The Identity Transplant

Let’s imagine this scenario.

A man does something that inconveniences some other people, but these people are not so inconvenienced as to ask the man if he could be more accommodating.

Not exactly headline news, is it?

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Channeling the Flow

In the Northumbrian village of Corbridge, a stretch of road has had some white lines removed and some new ones painted.

And it’s causing a stir.

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What’s Wrong With Stickers Anyway?

A couple of weeks ago I spotted a Vauxhall Corsa with a sticker on it, took a photo of it, tweeted it, and got a nice reply from the company who owned it. And that was pretty much it.

However, I hadn’t really expected the vitriolic (and often uninformed) responses—mainly on Singletrack’s Facebook page—that it generated once people found out about it. (That said, the stats on the posts indicate that the vitriolic comments are overwhelmed by tacit support. As usual: it’s a vocal minority shouting the loudest.)

So, given that there’s such a variation of views (and the fact that I’m not on Facebook) I thought: perhaps it’s worth explaining why I did it.

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Selling a Dream at the Cost of Reality

Some ideas are good ideas. But sometimes people’s belief in those good ideas can, whether through over-enthusiasm or for other reasons, lose sight of reality. And that can cause problems.

One good idea is that of presumed liability. But has Road Share, the campaign for presumed liability in Scotland, lost sight of reality?

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UK Cycling Infrastructure Guidelines

The main focus of the Beyond the Kerb blog has always been the aspect of road use in general which I find—literally, in all too many cases—morbidly fascinating: people’s attitudes, which are manifested not just in people’s personal use of the roads, but also in the media and, most concerningly of all, law. But, occasionally, I mention cycling infrastructure.

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We Do Not Negotiate With Terrorists

It’s perhaps no surprise that contemporary definitions of the word “terrorism” have largely narrowed somewhat, but one of the Oxford English Dictionary’s definitions of “terrorism” still represents the broader usage:

The instilling of fear or terror; intimidation, coercion, bullying.

The first use of the term is believed to have been around 1794 and was in reference not to to the use of terror as a tool to undermine governments, but to the use of terror by governments themselves. Only a few years later it was being used in reference to the British government of the time.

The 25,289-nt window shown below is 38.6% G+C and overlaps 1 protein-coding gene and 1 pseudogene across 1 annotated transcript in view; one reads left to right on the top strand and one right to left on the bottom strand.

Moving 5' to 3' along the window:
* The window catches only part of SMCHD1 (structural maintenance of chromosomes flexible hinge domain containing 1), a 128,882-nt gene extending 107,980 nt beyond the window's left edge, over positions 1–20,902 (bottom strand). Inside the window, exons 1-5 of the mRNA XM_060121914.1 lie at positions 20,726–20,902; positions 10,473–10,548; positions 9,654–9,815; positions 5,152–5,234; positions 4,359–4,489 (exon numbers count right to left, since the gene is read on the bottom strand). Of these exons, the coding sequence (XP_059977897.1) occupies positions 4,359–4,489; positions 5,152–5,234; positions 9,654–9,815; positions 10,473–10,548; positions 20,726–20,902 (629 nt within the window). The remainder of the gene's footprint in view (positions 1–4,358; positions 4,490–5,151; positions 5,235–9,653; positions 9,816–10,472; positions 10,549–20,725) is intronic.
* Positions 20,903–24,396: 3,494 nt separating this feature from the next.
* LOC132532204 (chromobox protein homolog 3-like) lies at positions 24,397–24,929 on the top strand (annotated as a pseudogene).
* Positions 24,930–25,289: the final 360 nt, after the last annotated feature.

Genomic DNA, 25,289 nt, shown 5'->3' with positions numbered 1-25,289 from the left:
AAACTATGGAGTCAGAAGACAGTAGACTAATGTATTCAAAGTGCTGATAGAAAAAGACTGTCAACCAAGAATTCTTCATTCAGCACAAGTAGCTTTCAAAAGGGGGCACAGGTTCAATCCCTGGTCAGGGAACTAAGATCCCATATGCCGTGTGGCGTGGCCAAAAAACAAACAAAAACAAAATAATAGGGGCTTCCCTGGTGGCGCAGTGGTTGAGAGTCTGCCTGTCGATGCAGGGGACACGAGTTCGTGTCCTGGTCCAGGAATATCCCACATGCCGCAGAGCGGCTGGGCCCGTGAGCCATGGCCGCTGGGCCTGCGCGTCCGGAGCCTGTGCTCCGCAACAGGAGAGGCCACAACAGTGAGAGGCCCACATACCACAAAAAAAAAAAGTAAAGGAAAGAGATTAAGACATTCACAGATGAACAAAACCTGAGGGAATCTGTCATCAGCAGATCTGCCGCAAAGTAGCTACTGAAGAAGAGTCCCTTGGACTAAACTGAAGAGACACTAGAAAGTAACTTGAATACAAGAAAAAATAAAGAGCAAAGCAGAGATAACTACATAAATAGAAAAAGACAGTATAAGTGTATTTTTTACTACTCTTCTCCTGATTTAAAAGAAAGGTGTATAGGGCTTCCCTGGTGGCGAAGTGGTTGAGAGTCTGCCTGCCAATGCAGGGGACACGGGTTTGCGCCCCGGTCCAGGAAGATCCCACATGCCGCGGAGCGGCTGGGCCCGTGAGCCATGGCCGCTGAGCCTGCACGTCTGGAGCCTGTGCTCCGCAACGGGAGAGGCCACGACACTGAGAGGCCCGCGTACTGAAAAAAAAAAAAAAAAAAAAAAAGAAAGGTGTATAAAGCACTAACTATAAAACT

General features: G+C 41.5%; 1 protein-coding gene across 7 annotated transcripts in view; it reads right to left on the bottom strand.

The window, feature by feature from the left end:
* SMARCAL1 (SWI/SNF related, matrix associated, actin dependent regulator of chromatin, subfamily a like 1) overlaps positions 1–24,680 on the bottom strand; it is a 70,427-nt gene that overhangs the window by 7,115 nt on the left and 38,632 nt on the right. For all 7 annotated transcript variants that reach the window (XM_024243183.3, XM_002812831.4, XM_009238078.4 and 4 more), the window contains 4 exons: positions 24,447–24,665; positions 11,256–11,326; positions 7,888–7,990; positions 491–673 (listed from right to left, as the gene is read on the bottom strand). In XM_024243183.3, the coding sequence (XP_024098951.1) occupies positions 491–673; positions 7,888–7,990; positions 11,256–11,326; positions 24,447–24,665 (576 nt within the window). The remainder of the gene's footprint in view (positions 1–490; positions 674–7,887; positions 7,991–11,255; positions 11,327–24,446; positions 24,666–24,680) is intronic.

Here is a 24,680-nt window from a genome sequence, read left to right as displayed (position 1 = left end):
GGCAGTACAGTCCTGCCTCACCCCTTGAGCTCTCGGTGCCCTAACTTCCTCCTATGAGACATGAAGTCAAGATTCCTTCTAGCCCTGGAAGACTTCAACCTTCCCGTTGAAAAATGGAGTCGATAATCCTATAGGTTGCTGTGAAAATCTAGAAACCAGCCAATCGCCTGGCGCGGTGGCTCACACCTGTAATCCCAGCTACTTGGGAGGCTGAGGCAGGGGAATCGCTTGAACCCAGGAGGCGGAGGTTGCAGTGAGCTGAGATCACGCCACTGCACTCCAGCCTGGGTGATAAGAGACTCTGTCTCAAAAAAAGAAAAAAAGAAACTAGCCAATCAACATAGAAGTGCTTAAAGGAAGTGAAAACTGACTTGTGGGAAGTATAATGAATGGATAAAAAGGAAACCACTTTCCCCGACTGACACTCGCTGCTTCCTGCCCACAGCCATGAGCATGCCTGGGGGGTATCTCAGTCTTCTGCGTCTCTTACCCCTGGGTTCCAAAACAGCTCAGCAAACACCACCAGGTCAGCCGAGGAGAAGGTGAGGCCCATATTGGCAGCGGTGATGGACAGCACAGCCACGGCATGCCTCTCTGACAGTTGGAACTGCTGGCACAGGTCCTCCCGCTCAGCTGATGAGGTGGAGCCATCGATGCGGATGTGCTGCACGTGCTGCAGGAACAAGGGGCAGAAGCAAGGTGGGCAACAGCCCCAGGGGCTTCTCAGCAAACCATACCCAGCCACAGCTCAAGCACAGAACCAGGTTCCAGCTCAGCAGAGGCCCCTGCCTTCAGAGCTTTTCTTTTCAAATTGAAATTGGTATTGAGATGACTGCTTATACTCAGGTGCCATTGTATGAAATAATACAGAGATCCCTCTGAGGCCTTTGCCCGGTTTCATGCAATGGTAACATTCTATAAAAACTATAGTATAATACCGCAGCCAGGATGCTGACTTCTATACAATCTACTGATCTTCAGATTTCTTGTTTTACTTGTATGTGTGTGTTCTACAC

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Guest post: Nipping It in the Bud

This is a guest post by Ralph de Kanter. It’s about just one frustrating aspect of the business of attempting to tackle bad driving: the Notice of Intended Prosecution.

Over to Ralph to share his experience of how this works out in practice, from the point of view of a road user at risk from others’ bad driving. (Feel free to share your own experiences in the comments.)

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Karr’s Choice

Charles Rowan, or “Karr the Magician” as he billed himself, was a self-styled magician of the early twentieth century, whose performance came to include escapology. Magicians being showmen, he—like many others—sought to add the excitement of danger to his act.

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That Friday Feeling

Friday’s ride was good. Wouldn’t have minded a bit more sun, I guess, but I spent ten hours in the saddle and felt better than expected, which is a good day out by any standards.

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Receding Hare Lines

Quick as a flash, the hare senses the machinery approaching. His ears twitch towards the deep, industrial growl; his nose dances around the particles drifting through the air; his eyes swivel instantly towards the cloud of dust and chaff cast skywards by the beast that thunders towards him.

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In the aftermath of a car crash there is silence. An eerie, disturbing silence. But if you listen carefully, you can hear the echoes of the crash throughout the legal system.

And, like any echoes, these become quieter and quieter.

The law, like the life scattered across the tarmac, is being erased.

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